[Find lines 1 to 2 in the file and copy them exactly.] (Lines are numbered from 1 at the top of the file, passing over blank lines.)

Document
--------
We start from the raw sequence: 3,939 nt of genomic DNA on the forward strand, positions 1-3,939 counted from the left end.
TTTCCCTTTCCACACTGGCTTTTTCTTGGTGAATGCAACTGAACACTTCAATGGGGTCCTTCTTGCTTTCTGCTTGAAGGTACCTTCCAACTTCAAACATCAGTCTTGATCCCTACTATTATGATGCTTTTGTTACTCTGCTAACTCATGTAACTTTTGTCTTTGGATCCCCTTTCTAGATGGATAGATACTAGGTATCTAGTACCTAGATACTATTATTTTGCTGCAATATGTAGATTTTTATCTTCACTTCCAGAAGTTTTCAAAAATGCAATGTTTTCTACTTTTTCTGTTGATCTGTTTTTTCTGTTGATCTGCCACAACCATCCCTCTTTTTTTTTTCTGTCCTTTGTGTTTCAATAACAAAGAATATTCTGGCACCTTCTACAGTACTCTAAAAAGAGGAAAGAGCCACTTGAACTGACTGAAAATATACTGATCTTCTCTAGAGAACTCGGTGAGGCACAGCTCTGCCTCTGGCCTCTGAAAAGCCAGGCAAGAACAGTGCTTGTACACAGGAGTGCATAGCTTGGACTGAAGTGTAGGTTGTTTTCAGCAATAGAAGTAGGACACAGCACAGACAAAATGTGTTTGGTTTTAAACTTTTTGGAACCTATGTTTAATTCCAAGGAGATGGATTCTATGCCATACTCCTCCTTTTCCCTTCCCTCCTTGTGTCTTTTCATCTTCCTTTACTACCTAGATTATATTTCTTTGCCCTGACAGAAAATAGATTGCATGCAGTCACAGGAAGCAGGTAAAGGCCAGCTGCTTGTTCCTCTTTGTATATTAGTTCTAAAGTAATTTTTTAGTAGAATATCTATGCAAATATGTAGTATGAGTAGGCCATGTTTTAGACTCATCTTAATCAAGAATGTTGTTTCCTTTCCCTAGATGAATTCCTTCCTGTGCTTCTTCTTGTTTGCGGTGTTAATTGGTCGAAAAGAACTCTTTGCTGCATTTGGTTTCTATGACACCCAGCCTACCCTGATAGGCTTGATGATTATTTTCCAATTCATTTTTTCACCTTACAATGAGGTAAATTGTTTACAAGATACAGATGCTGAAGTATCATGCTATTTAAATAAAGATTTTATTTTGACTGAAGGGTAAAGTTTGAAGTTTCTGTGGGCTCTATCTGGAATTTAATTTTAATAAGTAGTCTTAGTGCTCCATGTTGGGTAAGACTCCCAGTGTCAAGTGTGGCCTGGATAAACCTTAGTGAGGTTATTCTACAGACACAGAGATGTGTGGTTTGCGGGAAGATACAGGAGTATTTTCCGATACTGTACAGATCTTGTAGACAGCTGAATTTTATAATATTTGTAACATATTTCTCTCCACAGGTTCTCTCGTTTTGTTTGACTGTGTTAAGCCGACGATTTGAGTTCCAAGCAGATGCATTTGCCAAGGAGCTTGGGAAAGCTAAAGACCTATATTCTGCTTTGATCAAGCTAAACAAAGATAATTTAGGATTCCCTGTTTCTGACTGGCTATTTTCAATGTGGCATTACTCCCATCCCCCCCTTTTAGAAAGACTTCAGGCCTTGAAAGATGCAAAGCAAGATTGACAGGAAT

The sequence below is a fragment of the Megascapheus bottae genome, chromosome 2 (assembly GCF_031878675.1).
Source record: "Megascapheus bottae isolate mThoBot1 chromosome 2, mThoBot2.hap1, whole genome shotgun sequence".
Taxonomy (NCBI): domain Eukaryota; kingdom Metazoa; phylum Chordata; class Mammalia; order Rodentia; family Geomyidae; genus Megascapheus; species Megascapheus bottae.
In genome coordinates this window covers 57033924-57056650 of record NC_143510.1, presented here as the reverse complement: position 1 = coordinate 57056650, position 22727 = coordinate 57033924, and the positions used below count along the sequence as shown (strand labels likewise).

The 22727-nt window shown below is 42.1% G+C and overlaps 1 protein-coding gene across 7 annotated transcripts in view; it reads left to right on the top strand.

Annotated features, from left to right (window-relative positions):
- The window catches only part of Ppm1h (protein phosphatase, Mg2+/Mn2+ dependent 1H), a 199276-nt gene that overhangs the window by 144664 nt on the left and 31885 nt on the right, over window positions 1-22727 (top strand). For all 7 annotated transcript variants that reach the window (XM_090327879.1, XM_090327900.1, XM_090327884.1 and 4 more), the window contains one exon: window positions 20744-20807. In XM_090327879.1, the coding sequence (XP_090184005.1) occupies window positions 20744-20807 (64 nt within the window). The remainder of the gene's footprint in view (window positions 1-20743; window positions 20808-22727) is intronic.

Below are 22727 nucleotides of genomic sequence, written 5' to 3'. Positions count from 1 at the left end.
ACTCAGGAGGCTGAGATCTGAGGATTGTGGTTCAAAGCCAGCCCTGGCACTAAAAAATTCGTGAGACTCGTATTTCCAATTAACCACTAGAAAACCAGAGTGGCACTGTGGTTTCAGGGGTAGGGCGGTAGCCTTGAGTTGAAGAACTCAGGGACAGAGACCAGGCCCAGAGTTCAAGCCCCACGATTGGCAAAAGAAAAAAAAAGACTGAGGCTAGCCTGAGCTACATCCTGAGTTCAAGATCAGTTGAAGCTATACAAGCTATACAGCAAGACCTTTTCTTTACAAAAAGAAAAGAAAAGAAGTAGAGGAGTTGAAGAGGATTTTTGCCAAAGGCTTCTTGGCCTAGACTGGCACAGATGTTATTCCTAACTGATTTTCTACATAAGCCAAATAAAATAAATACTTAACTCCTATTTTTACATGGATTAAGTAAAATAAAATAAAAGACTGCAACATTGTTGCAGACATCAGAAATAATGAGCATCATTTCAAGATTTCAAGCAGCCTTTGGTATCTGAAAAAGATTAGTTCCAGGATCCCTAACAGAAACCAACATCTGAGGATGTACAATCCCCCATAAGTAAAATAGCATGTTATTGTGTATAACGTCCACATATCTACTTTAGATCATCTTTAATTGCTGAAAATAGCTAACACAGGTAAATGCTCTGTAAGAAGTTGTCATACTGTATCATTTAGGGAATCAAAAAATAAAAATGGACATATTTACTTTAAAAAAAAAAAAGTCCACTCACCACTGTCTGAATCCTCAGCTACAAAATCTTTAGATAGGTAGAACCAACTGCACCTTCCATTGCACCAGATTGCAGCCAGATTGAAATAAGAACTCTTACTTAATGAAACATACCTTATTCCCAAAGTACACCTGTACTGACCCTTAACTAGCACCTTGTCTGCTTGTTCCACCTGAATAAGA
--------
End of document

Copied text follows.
We start from the raw sequence: 3,939 nt of genomic DNA on the forward strand, positions 1-3,939 counted from the left end.
TTTCCCTTTCCACACTGGCTTTTTCTTGGTGAATGCAACTGAACACTTCAATGGGGTCCTTCTTGCTTTCTGCTTGAAGGTACCTTCCAACTTCAAACATCAGTCTTGATCCCTACTATTATGATGCTTTTGTTACTCTGCTAACTCATGTAACTTTTGTCTTTGGATCCCCTTTCTAGATGGATAGATACTAGGTATCTAGTACCTAGATACTATTATTTTGCTGCAATATGTAGATTTTTATCTTCACTTCCAGAAGTTTTCAAAAATGCAATGTTTTCTACTTTTTCTGTTGATCTGTTTTTTCTGTTGATCTGCCACAACCATCCCTCTTTTTTTTTTCTGTCCTTTGTGTTTCAATAACAAAGAATATTCTGGCACCTTCTACAGTACTCTAAAAAGAGGAAAGAGCCACTTGAACTGACTGAAAATATACTGATCTTCTCTAGAGAACTCGGTGAGGCACAGCTCTGCCTCTGGCCTCTGAAAAGCCAGGCAAGAACAGTGCTTGTACACAGGAGTGCATAGCTTGGACTGAAGTGTAGGTTGTTTTCAGCAATAGAAGTAGGACACAGCACAGACAAAATGTGTTTGGTTTTAAACTTTTTGGAACCTATGTTTAATTCCAAGGAGATGGATTCTATGCCATACTCCTCCTTTTCCCTTCCCTCCTTGTGTCTTTTCATCTTCCTTTACTACCTAGATTATATTTCTTTGCCCTGACAGAAAATAGATTGCATGCAGTCACAGGAAGCAGGTAAAGGCCAGCTGCTTGTTCCTCTTTGTATATTAGTTCTAAAGTAATTTTTTAGTAGAATATCTATGCAAATATGTAGTATGAGTAGGCCATGTTTTAGACTCATCTTAATCAAGAATGTTGTTTCCTTTCCCTAGATGAATTCCTTCCTGTGCTTCTTCTTGTTTGCGGTGTTAATTGGTCGAAAAGAACTCTTTGCTGCATTTGGTTTCTATGACACCCAGCCTACCCTGATAGGCTTGATGATTATTTTCCAATTCATTTTTTCACCTTACAATGAGGTAAATTGTTTACAAGATACAGATGCTGAAGTATCATGCTATTTAAATAAAGATTTTATTTTGACTGAAGGGTAAAGTTTGAAGTTTCTGTGGGCTCTATCTGGAATTTAATTTTAATAAGTAGTCTTAGTGCTCCATGTTGGGTAAGACTCCCAGTGTCAAGTGTGGCCTGGATAAACCTTAGTGAGGTTATTCTACAGACACAGAGATGTGTGGTTTGCGGGAAGATACAGGAGTATTTTCCGATACTGTACAGATCTTGTAGACAGCTGAATTTTATAATATTTGTAACATATTTCTCTCCACAGGTTCTCTCGTTTTGTTTGACTGTGTTAAGCCGACGATTTGAGTTCCAAGCAGATGCATTTGCCAAGGAGCTTGGGAAAGCTAAAGACCTATATTCTGCTTTGATCAAGCTAAACAAAGATAATTTAGGATTCCCTGTTTCTGACTGGCTATTTTCAATGTGGCATTACTCCCATCCCCCCCTTTTAGAAAGACTTCAGGCCTTGAAAGATGCAAAGCAAGATTGACAGGAAT